Inter switch to 3-3-1-3 to suit Sneijder

If Inter are indeed ready to let Wesley Sneijder leave for Manchester United then Gian Piero Gasperini is either unaware of the transfer or he is wasting valuable time trying to fit the Dutchman into a new system.

The new coach’s preferred formation is 3-4-3 and for all his protestations that he will be flexible in his approach when the need arises the former Genoa boss has rarely if ever diverted from his tried and trusted system.

While it may be easier for the attack-minded right-back Douglas Maicon to play in a more advanced position, enabling Lucio, Cristian Chivu and Andrea Ranocchia to form the back three, finding position for Sneijder is more of a puzzle.

Inter are currently in their traditional pre-season retreat in Pinzolo in the mountainous Trento region and on Sunday they had their second outing against a local side – who on these occasions provide cannon fodder for the Serie A sides to rack up a cricket score.

In the first game earlier last week, Gasperini had inserted Sneijder in a front three to no great effect – after all, the Dutchman isn't a striker. On that occasion the coach changed to a 3-4-1-2, but this time he was back in a more familiar central position alongside Dejan Stankovic, with the youthful and hard-running Davide Santon and Joel Obi working along the flanks.

The final result – a 6-1 victory, with Sneijder getting on the scoresheet – was far from the goal-fest one would have expected, especially with Samuel Eto’o returning to the central striker position flanked by Goran Pandev and impressive new signing Ricky Alvarez.

Part of the problem stemmed from Sneijder’s inability to spray passes to either flank from a deeper role – not entirely in front of the defence, but from just inside his own half. There was plenty of headshaking and raised arms in apology as a number of passes driven out wide failed to find their target, either through lack of accuracy or the wingback not having made a run in time to get into a more advanced position.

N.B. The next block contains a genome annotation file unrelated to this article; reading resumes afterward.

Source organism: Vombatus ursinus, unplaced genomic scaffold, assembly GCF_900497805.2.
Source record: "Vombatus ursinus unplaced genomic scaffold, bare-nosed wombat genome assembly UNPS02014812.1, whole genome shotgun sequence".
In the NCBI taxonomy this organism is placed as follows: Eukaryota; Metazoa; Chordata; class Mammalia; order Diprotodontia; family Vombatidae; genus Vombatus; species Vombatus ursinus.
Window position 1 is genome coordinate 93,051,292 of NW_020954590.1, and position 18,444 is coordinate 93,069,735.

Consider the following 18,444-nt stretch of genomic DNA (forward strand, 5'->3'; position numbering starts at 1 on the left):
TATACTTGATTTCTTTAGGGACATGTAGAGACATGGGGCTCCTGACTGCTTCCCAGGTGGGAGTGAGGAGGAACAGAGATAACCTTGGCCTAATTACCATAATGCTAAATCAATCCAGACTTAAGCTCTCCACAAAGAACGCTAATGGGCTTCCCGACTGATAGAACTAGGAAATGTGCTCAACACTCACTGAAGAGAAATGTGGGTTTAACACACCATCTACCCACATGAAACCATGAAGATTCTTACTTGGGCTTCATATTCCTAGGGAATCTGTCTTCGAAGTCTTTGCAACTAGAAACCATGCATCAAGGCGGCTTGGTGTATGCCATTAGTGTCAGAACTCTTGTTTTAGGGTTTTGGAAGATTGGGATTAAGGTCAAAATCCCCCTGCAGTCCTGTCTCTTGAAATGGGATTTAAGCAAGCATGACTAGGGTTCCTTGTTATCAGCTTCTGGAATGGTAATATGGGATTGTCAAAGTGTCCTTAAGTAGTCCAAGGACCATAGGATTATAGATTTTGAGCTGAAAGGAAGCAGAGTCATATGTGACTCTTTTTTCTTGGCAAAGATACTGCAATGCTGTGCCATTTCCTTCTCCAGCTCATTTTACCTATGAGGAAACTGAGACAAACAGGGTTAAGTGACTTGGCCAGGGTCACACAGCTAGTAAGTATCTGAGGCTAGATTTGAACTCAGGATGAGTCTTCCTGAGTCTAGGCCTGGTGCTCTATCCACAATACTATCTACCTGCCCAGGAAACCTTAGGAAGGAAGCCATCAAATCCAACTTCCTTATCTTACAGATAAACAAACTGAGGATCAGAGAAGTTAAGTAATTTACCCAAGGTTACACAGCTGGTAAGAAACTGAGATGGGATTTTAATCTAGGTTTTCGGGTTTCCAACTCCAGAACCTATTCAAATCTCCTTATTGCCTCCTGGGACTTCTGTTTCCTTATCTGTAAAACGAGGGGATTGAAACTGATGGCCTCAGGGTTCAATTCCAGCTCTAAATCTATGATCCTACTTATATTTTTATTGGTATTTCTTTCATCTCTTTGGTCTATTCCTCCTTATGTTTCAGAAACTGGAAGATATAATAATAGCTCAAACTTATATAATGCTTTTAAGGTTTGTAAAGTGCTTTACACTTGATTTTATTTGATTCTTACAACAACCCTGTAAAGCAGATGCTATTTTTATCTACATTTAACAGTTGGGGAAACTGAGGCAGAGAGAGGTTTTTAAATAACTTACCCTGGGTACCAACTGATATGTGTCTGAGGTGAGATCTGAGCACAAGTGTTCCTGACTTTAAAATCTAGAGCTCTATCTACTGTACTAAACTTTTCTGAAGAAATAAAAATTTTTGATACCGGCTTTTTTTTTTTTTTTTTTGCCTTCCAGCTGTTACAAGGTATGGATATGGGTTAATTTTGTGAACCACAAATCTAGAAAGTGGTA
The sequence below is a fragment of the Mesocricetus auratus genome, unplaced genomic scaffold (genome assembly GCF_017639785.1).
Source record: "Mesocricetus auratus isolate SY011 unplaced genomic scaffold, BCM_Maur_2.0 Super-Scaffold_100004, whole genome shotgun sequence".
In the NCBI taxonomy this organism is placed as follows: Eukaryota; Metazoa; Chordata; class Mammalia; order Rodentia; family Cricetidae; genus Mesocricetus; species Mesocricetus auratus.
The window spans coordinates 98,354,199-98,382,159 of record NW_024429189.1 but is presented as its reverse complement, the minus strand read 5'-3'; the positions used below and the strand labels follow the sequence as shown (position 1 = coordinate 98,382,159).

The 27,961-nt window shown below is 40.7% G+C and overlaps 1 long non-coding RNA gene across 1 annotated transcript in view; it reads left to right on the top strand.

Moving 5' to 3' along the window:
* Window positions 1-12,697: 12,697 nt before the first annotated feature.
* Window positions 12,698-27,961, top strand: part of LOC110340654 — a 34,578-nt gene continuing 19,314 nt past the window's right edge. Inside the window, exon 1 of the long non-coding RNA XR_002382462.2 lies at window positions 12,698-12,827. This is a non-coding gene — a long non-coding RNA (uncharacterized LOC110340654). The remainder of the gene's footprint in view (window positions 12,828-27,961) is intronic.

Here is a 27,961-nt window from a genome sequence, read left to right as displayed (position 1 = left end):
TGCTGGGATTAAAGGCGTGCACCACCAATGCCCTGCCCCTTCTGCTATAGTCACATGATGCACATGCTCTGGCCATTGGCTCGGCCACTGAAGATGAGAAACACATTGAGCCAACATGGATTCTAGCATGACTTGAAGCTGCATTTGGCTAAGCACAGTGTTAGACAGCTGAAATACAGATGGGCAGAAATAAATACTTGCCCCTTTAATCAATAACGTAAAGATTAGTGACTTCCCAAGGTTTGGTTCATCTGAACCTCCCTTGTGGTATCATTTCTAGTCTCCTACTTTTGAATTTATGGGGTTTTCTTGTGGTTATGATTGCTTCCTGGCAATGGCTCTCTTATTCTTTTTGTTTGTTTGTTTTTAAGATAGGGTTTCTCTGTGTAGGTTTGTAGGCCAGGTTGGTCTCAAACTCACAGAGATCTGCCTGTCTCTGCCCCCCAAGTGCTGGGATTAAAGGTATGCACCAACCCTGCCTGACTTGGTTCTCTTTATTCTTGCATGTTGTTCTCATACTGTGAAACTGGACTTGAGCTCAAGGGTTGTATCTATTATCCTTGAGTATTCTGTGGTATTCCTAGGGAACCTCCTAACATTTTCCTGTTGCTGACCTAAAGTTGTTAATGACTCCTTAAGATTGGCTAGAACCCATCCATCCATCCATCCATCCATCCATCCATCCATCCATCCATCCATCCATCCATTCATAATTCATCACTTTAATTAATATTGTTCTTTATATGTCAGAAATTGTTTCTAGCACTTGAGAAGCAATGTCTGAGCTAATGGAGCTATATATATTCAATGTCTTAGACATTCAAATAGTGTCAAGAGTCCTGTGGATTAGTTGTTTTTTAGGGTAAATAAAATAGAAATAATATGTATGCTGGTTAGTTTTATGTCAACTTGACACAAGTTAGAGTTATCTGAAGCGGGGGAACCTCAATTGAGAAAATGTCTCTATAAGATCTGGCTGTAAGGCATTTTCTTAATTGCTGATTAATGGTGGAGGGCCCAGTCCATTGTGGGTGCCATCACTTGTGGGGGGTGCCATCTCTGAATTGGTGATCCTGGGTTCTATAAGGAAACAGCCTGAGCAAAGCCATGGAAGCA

The situation improved when Stankovic dropped a little deeper and Sneijder was given more freedom in his more familiar trequartista role, turning Inter for all purposes into a 3-3-1-3 – and therefore a much more potent threat going forward.

The Dutchman was back to his buzzing best, playing quick one-twos around the edge of the area and taking his opportunities to racing into the central spaces created by Eto’o, who drifted wide to play in a low cross tapped home by Sneijder.

"They've spelt your name wrong, Sammy"

The little man trotted back to the halfway looking a lot happier with himself but the overall impression is that he will find it difficult to adapt to a more withdrawn role – and that Inter won't get the best out of him in that position.

If he does start in the centre of the pitch then his natural tendency will be to burst forward and attack the edge of the opposition penalty area – but in Italy that is where teams like to lay out their traps to break play up. With the full-backs/midfielders converted to wing-backs and pushing forward, Inter could well become outnumbered in midfield, with only one player to protect a back three who all lack pace.

Gasperini claimed he was satisfied with the way Sneijder went about his task, and there is no denying that he brings his team-mates into play whenever he has the ball – but to much greater effect when he is positioned further forward or not required to defend the edge of his own area.

There were two pivotal moments on Sunday that summed up the player and in turn his coach’s predicament. First, receiving the ball just outside the area, he dallied but still had enough skill to get away from his opponent... only to knock the ball straight into touch. Then, an opposition attack broke down and when the ball ran loose inside near the centre-circle he didn’t even look up before a pinging a perfect pass into space for Eto’o race through on goal.

In a high-octane league game or Champions League tie it is clear that Sneijder positioned in the more advanced position is what you want to see – be it at Inter or United.

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